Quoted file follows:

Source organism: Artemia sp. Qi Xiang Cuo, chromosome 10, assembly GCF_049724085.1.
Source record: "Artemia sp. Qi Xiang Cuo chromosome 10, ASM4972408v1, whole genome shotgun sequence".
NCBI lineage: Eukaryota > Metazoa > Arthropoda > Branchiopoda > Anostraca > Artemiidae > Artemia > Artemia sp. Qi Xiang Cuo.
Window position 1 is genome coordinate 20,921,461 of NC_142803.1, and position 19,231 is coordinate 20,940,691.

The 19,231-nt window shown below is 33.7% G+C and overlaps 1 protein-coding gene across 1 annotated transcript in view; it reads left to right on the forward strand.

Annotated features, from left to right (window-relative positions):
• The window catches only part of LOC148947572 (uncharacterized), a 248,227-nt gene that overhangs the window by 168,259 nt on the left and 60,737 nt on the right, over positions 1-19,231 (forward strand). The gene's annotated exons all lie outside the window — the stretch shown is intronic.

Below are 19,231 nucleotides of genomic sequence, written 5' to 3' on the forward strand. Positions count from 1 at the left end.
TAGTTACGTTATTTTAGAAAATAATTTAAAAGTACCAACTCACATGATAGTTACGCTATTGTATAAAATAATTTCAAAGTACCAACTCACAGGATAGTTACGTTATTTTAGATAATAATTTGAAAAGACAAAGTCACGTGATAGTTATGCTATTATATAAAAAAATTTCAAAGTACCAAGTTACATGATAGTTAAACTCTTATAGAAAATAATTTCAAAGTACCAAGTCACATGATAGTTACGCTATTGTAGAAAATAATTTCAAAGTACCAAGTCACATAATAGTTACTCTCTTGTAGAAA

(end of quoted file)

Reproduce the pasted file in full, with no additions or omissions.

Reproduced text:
Source organism: Artemia sp. Qi Xiang Cuo, chromosome 10, assembly GCF_049724085.1.
Source record: "Artemia sp. Qi Xiang Cuo chromosome 10, ASM4972408v1, whole genome shotgun sequence".
NCBI lineage: Eukaryota > Metazoa > Arthropoda > Branchiopoda > Anostraca > Artemiidae > Artemia > Artemia sp. Qi Xiang Cuo.
Window position 1 is genome coordinate 20,921,461 of NC_142803.1, and position 19,231 is coordinate 20,940,691.

The 19,231-nt window shown below is 33.7% G+C and overlaps 1 protein-coding gene across 1 annotated transcript in view; it reads left to right on the forward strand.

Annotated features, from left to right (window-relative positions):
• The window catches only part of LOC148947572 (uncharacterized), a 248,227-nt gene that overhangs the window by 168,259 nt on the left and 60,737 nt on the right, over positions 1-19,231 (forward strand). The gene's annotated exons all lie outside the window — the stretch shown is intronic.

Below are 19,231 nucleotides of genomic sequence, written 5' to 3' on the forward strand. Positions count from 1 at the left end.
TAGTTACGTTATTTTAGAAAATAATTTAAAAGTACCAACTCACATGATAGTTACGCTATTGTATAAAATAATTTCAAAGTACCAACTCACAGGATAGTTACGTTATTTTAGATAATAATTTGAAAAGACAAAGTCACGTGATAGTTATGCTATTATATAAAAAAATTTCAAAGTACCAAGTTACATGATAGTTAAACTCTTATAGAAAATAATTTCAAAGTACCAAGTCACATGATAGTTACGCTATTGTAGAAAATAATTTCAAAGTACCAAGTCACATAATAGTTACTCTCTTGTAGAAA